Priests teach with actions and words

Published 12:00 am Thursday, September 25, 2014

The Rev. John Eckert and the Rev. Noah Carter might be new to the Sacred Heart community, but they’re already fitting right in at the parish’s school.
Eckert helps teach religion classes, while Carter teaches middle school Latin. Both priests also eat lunch with the students and attend athletic events.
Eckert, Sacred Heart’s pastor, has been at the parish since July 8.
He grew up in Illinois and attended a Catholic school all the way through high school. He went to St. Louis University, where he earned a bachelor’s degree in political science and communications in 2004.
“By the end, it was pretty apparent I needed to give seminary a try,” he said.
He spent six years at the Pontifical College Josephinum in Columbus, Ohio. The first two years were devoted to earning his bachelor’s degree in philosophy. The following four years, he worked on his master’s of divinity, also called a baccalaureate in sacred theology, from the Roman System. He graduated in 2010.
While he was studying, his parents moved to Charlotte, and he decided to move to North Carolina to be closer to them.
His first position as a priest was as a parochial vicar at a parish in Greensboro. Much like Sacred Heart, the parish had a school on its campus.
“It was really good to be involved with both,” he said.
In 2012, he became the pastor at a slightly smaller church with no school in Tryon. He led children’s Bible classes on Wednesday nights in addition to leading the church, until his move to Sacred Heart in July.
Carter and Eckert attended the Pontifical College Josephinum at the same time, but Carter was an undergraduate student during Eckert’s time as a graduate student.
Carter, a graduate of Henderson High School, received his bachelor’s degree in philosophy from the Pontifical College Josephinum in 2010, and then went to Rome for his graduate studies.
“It is very cool,” Carter said.
He studied at the Pontifical University of the Holy Cross, where he received his baccalaureate in general theological studies. He began post graduate work toward a concentration degree in liturgical studies.
He was ordained June 28, and the need arose for him to stay in the United States, and he began working at Sacred Heart.
He is the parish’s parochial vicar, which, as he described it, is a “fancy word for associate pastor.”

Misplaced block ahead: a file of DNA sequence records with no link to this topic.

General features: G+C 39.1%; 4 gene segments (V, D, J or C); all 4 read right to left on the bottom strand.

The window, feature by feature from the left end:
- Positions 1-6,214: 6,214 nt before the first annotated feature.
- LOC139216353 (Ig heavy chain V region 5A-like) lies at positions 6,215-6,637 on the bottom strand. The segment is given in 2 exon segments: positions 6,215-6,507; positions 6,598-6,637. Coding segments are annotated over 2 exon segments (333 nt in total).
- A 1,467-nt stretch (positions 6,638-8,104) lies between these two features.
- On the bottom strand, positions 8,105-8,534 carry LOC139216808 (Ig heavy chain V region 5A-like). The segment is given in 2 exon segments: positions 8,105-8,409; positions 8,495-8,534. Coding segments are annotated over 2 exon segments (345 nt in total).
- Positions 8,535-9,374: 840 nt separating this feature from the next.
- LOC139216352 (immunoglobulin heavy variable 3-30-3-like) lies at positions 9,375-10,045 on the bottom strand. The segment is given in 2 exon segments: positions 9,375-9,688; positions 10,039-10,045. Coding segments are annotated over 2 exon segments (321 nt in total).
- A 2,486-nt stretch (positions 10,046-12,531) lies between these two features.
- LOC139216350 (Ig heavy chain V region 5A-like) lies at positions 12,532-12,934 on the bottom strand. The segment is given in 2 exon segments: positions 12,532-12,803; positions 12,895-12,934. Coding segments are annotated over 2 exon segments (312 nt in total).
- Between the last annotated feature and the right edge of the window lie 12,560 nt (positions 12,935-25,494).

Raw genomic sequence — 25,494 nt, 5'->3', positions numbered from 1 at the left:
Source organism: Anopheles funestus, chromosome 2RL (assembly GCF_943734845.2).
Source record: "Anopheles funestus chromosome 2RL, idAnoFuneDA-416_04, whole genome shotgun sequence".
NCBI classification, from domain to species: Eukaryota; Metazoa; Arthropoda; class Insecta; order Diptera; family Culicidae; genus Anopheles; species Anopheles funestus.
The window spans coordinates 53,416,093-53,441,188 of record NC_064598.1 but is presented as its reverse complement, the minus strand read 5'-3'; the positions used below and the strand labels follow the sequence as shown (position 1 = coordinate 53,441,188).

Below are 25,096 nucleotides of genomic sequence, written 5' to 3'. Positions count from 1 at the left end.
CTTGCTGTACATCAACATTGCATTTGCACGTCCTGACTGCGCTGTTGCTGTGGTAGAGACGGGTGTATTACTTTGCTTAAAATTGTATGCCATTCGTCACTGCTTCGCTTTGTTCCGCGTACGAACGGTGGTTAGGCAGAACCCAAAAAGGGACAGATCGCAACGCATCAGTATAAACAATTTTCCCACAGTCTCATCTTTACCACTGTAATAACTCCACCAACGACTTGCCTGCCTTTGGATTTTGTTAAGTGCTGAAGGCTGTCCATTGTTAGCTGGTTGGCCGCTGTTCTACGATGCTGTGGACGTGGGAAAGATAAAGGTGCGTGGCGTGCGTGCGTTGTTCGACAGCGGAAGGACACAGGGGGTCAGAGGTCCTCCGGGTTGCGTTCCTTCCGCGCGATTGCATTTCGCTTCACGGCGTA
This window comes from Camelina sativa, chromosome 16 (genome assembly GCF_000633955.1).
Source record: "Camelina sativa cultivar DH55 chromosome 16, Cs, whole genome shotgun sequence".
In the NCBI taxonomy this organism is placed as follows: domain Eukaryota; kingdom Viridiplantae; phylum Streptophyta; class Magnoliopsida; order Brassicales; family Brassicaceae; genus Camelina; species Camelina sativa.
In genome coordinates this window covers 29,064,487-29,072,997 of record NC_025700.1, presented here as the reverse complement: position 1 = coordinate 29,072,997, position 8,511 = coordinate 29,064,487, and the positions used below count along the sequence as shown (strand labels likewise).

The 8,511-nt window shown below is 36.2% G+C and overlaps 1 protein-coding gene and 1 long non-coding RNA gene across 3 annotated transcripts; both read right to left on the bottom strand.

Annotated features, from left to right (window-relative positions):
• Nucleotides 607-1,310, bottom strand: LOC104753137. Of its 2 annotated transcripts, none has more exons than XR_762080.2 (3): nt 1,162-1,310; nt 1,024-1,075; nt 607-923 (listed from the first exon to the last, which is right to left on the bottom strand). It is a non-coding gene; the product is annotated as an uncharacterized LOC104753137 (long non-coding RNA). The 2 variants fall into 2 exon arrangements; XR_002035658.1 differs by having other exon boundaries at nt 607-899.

“Father Eckert has the direct care for the whole parish,” he explained. “He directs me to do what he needs.”
The two split the church’s masses, visit the sick or homebound, help with the school and are involved in adult education classes.
“Education in the faith is one of the tasks we’re asked to take on,” Eckert said.
“Having a school makes a parish campus very lively,” he added, saying that he enjoys watching students begin to learn about their world, faith and history.
“You can’t beat listening to little ones singing hymns,” Carter said.
“It’s beautiful. It’s one of my favorite things,” Eckert added.
Their involvement with the school includes teaching, spiritual development for the staff, building relationships with the students and discipline from time to time.
“We make sure the students and the staff are well taken care of,” Eckert said.
Carter said that includes “just getting to know them” or “having lunch with them.”
Eckert especially enjoys cheering on students at the school’s athletic events.
“I really enjoy it because a huge fan of the sports teams,” Eckert said. “That’s a blast.”
The two also guide in-service spiritual training, to help faculty members grow in their faith.
“When we grow together in the faith, the kids see that,” Carter said.
He added that the smaller, community aspect of Sacred Heart allows the staff to keep each other accountable and better meet student needs.
“Students don’t get lost,” he said.
Having a school on the parish campus is “life giving,” Eckert said, explaining that often the work of a priest can be emotional and draining.
“After about 50 high fives, you feel better,” he said.
Contact education reporter Jeanie Groh at 704-797-4222.